Thanks to everyone who attended the Sheffield hackathon for refugees this weekend. We were overwhelmed by the turnout, enthusiasm and commitment from those who sacrificed a good part of their weekend to join us.
More than 25 people turned out on Friday evening and Saturday. We were fortunate to have some very experienced professionals from the local tech scene attend. We're also grateful to those who came from Sheffield City Council, local voluntary and community organisations who were able to bring the ideas to life.
We split into two project teams, both supported by the following experts:
Jan Thompson (ex Northern Refugee Centre)
Jean Gladwin (Public health specialist)
Nesar Miah (Sheffield City Council)
Tina Ball (City of Sanctuary)
Paul Harvey (Voluntary Action Sheffield)
The mapping team
The first team started to tackle a mobile-first, map-centric website (dubbed 'mapfugee') for asylum seekers to use when they arrive in Sheffield. It'll help them locate useful places around the city – from Post Offices and health centres to places of worship, even helping them to find their way 'home' in Sheffield (harder than you think when you've just arrived in a strange city in a strange country), using an easy-to-understand interface.
This team was started by:
The asylum journey team
The other team started tackling a project which will become a website aimed at the public and third sector bodies which work with asylum seekers. It will plot the services asylum seekers need to access at all stages of their stay, up to and past the point where they are approved or denied refugee status.
The team started by taking the existing 'asylum journey' data from a large, unwieldy Word document created by local organisations over a period of 12 months plus, and used it to populate a much more flexible Trello board. They also started building a website which will take this data from Trello and enrich it with additional fields and interface options.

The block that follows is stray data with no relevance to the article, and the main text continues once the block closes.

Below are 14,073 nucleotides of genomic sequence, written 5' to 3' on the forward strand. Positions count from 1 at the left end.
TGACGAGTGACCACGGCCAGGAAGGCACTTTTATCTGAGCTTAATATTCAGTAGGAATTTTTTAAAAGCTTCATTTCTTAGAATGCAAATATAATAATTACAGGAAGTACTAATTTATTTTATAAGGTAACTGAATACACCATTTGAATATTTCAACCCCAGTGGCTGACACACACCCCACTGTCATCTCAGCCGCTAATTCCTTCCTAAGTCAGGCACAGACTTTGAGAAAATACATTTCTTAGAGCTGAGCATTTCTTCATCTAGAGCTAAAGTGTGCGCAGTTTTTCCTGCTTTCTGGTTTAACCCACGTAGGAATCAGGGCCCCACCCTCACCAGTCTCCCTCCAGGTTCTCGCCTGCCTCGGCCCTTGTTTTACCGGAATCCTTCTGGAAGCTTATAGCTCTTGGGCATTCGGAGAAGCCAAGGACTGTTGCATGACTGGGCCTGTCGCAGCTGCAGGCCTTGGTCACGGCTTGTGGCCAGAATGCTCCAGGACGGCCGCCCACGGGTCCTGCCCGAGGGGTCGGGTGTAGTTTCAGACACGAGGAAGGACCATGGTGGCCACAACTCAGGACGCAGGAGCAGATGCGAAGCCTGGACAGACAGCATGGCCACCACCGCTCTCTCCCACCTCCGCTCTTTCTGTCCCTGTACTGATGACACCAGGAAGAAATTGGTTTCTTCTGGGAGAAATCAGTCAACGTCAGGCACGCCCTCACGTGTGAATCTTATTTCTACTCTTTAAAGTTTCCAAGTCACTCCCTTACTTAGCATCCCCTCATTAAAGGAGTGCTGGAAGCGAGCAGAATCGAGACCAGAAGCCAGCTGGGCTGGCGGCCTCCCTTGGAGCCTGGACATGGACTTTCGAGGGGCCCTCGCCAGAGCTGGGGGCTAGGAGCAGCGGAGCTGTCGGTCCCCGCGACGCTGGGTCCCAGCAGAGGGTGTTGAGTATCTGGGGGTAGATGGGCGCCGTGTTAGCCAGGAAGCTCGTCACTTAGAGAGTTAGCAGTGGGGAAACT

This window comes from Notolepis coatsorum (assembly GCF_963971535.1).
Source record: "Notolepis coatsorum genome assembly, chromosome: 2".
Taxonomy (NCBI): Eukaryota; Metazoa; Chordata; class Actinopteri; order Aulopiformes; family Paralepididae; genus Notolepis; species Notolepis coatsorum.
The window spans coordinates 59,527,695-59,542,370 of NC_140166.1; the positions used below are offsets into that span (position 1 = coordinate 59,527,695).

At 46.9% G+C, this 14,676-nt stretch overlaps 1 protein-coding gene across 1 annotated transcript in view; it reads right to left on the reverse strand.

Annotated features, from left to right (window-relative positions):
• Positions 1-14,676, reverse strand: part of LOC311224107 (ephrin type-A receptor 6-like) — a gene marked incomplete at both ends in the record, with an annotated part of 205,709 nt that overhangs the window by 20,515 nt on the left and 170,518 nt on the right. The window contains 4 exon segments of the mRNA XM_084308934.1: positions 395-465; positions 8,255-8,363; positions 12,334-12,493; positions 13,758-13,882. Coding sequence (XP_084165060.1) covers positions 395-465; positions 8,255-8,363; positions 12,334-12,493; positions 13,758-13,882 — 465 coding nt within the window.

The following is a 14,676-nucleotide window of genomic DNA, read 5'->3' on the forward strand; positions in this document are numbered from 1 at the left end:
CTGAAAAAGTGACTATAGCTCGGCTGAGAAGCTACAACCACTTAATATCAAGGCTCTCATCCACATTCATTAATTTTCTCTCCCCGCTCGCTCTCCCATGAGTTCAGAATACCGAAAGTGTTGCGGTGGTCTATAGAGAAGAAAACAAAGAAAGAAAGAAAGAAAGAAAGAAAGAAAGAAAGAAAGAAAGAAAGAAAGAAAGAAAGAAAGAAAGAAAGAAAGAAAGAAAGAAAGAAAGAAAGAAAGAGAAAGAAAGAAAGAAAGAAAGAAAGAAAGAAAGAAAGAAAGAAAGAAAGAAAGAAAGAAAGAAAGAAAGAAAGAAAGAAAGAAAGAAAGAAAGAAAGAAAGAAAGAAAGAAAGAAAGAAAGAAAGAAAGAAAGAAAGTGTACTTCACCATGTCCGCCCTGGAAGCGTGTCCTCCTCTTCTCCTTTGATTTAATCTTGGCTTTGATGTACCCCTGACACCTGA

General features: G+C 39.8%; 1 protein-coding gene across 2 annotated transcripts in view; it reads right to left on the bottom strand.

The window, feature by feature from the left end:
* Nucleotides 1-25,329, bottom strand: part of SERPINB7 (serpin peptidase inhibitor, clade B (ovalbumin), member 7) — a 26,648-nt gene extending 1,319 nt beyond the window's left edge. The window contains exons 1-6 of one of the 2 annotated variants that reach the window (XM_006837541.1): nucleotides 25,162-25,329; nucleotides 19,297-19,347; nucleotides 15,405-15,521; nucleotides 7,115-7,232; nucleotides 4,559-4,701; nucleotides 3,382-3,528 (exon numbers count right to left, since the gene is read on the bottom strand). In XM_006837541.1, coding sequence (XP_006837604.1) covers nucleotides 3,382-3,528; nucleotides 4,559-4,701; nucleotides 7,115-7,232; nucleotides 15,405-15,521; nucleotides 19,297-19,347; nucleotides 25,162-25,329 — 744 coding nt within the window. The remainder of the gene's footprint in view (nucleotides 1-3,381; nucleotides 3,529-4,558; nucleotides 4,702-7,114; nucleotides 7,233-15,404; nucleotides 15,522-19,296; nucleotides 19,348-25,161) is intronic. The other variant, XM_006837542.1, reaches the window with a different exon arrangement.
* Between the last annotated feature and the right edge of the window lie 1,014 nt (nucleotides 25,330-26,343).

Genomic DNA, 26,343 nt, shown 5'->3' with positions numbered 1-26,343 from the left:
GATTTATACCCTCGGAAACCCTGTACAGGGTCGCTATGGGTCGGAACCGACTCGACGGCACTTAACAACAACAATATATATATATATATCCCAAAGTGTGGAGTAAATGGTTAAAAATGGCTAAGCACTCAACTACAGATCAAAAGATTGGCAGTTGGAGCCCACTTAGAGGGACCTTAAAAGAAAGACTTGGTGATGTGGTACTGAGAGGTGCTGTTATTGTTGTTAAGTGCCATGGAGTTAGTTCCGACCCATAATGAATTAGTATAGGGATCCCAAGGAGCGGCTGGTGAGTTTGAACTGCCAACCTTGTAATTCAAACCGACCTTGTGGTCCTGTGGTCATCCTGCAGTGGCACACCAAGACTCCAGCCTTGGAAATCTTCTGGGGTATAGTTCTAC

This team was started by:
The group suggested we call our effort 'Sheffugees' as a convenient label for Sheffield's tech community responding to the needs of local refugee organisations. We also set up a Google email group so voluntary and community organisations can ask for help from the Sheffugees' tech helpers. We even have a website where you can find out more information!
Reflections on the weekend
Dan Sumption, wrote a great
blog post about his experiences of the hackathon. Here's an extract from what he had to say:
We started off on Friday evening with a couple of hours' round-table discussion of approximately 10 potential projects, all of which had been suggested by public sector and third sector organisations working with asylum seekers and refugees. Some of the people from these organisations were present to explain the projects in more detail, and it was great working throughout the weekend with people from Sheffield Council and local volunteers, who brought a huge amount of insight and domain knowledge which complemented the technical skills the rest of us brought to the table.
By 4:30pm Saturday when we downed tools, we did not have a great deal of website to show for our work, but we had achieved a lot in terms of planning, designing and putting in place the project tools which would allow us all to disperse and continue work remotely.
We agreed to organise a second follow up hackathon on 8th and 9th April 2016.
I'm delighted to say that the Asylum Journey tool is now live at https://asylumjourney.org.uk/ and continues to be supported the team of volunteers and used by many organisations across Sheffield. Also I wrote another blog post about lessons learned from the hackday approach.